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Tasmanian Globster

Discovered from time to time on beaches throughout the world, globsters are mysterious blobs of flesh, occasionally covered with hair, that some people believe are the remains of sea monsters. Such blobs have been reported since at least the late nineteenth century, but the first one to be called a globster (a term coined by cryptozoologist Ivan T. Sanderson) was found on a Tasmanian beach. On August 1960 a huge mass of organic material was found on the beach north of the Interview River, Tasmania, Australia, by Ben Fenton, Jack Boote, and Ray Anthony. It measured 20 feet long by 18 feet wide by 4 feet 6 inches thick, and it weighed 5–10 tons. It appeared to be made up of “tendon-like threads welded together with a fatty substance.” Over eighteen months, it showed no signs of decomposition.

According to witnesses it looks like somewhat circular lump of flesh was covered with short hair that witnesses said had a texture similar to sheep’s wool. This hair has led many people to believe that the Tasmanian globster represents some new, previously unknown species of sea creature.

An on-site analysis of the material by Bruce Mollison of the Commonwealth Scientific and Industrial Research Organization (CSIRO) on March 7, 1962, was unable to provide an identification. A second CSIRO analysis on March 17, 1962, indicated protein and collagen as primary components and suggested the material was “not inconsistent with blubber.”

Bruce Mollinson, who examined the Tasmanian remains himself, has suggested that the globster came from an unknown stingraylike creature, which he theorized might live in the underwater caverns off the coast of Tasmania.

Another fibrous Globster was found in March 1965 on Muriwai Beach, North Island, New Zealand. It was 30 feet long, 8 feet high, and covered with hair 4–6 inches long.

Ben Fenton found a third Australasian Globster south of Sandy Cape, Tasmania, in November 1970. This one was 8 feet long.

However, some cryptozoologists believe that the Tasmanian globster is instead a lump of whale blubber, noting that when the carcasses of sharks and whales decompose, their fibrous connecting tissue dries out and takes on the appearance of hair. Indeed, in 1962 the Australian government declared that scientific testing had proven the Tasmanian globster to be whale blubber. Still, some people reject this conclusion as being based on flawed testing methods.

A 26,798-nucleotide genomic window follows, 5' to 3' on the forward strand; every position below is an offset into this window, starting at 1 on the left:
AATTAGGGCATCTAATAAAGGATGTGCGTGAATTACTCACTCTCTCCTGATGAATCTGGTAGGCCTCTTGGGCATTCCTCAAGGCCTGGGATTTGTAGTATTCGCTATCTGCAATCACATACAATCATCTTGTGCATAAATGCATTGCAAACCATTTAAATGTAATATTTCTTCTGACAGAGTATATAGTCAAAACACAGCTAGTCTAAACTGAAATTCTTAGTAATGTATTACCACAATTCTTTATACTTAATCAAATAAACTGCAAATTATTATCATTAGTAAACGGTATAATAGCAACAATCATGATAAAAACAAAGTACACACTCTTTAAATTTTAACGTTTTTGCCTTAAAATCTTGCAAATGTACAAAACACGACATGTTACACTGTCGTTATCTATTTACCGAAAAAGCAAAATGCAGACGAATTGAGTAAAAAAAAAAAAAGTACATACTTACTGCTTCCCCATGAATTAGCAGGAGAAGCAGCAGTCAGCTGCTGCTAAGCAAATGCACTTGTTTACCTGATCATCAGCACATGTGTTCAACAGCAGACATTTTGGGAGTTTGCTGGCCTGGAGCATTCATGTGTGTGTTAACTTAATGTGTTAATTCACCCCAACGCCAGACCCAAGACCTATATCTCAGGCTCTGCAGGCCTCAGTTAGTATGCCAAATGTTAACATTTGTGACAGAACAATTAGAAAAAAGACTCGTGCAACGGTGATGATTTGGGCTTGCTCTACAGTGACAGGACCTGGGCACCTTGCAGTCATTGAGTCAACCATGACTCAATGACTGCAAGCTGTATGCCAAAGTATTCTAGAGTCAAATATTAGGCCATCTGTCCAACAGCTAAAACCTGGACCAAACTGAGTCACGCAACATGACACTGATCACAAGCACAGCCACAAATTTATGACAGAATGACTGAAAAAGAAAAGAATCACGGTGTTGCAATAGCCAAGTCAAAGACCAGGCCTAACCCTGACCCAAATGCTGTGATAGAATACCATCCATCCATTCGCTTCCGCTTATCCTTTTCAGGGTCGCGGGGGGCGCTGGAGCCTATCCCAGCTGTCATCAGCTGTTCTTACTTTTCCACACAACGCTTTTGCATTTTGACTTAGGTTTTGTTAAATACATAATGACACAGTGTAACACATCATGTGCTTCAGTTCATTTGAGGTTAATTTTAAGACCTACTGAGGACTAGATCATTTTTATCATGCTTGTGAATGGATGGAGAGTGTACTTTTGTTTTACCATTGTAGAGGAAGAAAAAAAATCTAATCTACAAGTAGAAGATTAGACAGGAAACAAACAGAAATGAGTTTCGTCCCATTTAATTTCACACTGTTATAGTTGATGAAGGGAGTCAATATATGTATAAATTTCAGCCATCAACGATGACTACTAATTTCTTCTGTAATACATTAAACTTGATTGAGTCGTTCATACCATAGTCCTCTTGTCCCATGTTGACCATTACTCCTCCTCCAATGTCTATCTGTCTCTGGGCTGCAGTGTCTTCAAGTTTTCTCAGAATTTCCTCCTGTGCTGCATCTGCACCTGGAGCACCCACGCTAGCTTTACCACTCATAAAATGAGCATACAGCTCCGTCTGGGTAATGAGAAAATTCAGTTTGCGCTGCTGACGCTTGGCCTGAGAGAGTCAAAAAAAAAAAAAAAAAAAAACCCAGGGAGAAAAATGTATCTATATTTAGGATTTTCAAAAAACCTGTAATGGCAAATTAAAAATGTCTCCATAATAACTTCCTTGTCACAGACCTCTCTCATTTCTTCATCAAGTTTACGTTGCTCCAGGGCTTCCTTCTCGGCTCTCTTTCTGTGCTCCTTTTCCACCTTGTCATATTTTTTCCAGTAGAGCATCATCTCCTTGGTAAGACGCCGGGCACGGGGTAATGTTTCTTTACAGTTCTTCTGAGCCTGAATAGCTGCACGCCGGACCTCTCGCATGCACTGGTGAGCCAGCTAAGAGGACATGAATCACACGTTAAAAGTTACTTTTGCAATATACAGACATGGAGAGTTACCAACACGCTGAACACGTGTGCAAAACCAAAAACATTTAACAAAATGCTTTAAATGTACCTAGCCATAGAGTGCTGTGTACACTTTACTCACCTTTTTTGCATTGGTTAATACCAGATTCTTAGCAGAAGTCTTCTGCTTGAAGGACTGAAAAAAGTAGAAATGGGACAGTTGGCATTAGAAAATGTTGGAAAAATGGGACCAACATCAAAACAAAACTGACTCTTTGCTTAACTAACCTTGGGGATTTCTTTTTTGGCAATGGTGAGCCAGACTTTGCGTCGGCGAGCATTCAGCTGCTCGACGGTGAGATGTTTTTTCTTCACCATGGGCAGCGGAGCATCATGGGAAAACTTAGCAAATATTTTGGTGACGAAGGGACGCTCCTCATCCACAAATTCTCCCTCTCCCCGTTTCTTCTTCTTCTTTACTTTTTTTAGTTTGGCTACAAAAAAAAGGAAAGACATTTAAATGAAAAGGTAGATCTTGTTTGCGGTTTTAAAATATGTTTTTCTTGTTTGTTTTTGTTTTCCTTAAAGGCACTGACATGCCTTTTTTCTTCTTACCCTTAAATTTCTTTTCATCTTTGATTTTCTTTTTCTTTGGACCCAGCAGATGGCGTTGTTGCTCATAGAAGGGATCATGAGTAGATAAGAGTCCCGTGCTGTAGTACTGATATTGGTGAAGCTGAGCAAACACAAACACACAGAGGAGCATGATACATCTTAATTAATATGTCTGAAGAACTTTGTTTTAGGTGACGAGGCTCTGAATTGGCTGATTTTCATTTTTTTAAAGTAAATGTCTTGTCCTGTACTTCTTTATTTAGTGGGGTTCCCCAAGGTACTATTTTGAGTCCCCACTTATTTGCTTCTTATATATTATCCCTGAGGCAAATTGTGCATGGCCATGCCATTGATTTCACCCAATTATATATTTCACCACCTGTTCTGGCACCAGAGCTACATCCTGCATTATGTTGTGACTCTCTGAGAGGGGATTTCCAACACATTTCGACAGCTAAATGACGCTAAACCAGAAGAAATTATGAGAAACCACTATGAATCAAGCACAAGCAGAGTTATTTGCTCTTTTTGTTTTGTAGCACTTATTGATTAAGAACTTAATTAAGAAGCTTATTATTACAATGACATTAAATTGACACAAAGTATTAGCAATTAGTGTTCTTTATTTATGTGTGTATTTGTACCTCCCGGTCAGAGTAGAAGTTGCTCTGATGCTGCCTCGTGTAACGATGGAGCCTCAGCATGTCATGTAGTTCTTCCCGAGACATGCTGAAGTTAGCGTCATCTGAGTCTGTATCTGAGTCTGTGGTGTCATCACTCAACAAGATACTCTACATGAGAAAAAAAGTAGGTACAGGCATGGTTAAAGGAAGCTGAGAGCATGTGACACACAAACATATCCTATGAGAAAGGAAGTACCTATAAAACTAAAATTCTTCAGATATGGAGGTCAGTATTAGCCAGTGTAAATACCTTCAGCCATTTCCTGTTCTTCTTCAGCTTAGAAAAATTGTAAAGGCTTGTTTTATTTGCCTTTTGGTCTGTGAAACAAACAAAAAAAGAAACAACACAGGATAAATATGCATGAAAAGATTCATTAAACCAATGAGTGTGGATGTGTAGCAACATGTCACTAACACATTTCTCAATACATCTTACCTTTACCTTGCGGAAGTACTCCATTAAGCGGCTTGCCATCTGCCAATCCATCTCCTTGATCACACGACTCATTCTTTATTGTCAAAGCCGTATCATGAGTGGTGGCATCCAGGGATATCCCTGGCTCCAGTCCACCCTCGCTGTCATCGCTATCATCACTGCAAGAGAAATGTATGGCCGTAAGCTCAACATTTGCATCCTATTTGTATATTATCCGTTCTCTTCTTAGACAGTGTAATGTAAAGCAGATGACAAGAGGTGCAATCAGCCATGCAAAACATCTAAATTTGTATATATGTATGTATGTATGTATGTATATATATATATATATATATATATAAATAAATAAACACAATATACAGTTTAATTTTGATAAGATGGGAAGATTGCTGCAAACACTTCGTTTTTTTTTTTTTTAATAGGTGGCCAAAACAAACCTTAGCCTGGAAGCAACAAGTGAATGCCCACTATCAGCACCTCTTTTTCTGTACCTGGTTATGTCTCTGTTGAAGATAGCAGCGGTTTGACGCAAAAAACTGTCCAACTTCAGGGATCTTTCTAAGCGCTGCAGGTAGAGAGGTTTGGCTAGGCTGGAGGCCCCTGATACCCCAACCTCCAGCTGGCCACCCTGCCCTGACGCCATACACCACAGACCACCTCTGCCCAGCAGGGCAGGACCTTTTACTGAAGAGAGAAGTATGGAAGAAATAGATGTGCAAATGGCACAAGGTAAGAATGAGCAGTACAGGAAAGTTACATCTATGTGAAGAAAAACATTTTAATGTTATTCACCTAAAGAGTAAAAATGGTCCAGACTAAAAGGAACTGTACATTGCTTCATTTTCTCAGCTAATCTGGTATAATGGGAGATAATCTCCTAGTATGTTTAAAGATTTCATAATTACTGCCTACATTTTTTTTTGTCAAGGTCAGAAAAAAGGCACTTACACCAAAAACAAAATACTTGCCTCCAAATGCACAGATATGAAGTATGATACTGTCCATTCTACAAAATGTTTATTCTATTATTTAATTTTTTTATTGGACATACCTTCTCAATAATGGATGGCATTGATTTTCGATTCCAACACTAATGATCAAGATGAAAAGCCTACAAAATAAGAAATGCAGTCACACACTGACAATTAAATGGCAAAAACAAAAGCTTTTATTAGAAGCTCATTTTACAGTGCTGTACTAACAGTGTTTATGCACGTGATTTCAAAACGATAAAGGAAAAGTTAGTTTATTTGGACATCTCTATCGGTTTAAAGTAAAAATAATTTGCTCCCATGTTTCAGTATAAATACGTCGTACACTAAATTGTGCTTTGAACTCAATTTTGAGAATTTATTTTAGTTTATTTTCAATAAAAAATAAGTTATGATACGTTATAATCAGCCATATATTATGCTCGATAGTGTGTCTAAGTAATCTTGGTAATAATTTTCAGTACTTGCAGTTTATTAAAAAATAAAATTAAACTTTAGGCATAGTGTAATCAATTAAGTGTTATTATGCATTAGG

Another hair-covered globster, found on November 1, 1922, on a South African beach, has also caused dispute. The day before its discovery, numerous people along the beach saw two whales fighting with a strange creature they later said looked like a polar bear. When the carcass eventually washed up on shore, it did indeed have hair that resembled a polar bear’s, but otherwise it did not look like a bear. Instead, it had a 10-foot-long (3m) tail and a 5-foot-long (1.5m) appendage that witnesses later said was a trunk, a snout, or a headless neck; this appendage was 14 inches (35.6m) in diameter, and the creature’s body was 47 feet (14.3m) long and 10 feet (3m) wide.

Unfortunately for those who wanted to learn more, the carcass washed back into the sea before scientists could examine it. This, however, has not kept people from speculating that it was some sort of sea monster.

With each globster discovery, cryptozoologists hope the remains will be complete enough to allow them to classify them as coming from a previously unknown creature. This was, in fact, the case with one of the earliest recorded globster finds, which proved to be a species of giant octopus never before seen. The remains, which washed ashore at Anastasia Island, Florida, in 1896, weighed about 50 tons (45.34 metric tons), and the body measured 23 feet (7m) long, 18 feet (5.5m) wide, and 4 feet (1.2m) tall; a few tentacles were as long as 32 feet (9.8m). Occasionally, a globster shows up that is thought to be the remains of a long-extinct species, such as a plesiosaur, a sea-dwelling dinosaur that is thought to have become extinct roughly 65 million years ago.

Cryptozoologists thought they had made just such a find in the waters off New Zealand in 1977, but scientific testing later showed that the badly decomposed remains were those of a 33-foot-long (10m) shark, though its species could not be identified.

Mysterious Creatures: “A Guide to Cryptozoology” by George M. Eberhart;
The Greenhaven Encyclopedia of Paranormal Phenomena by Patricia D. Netzley

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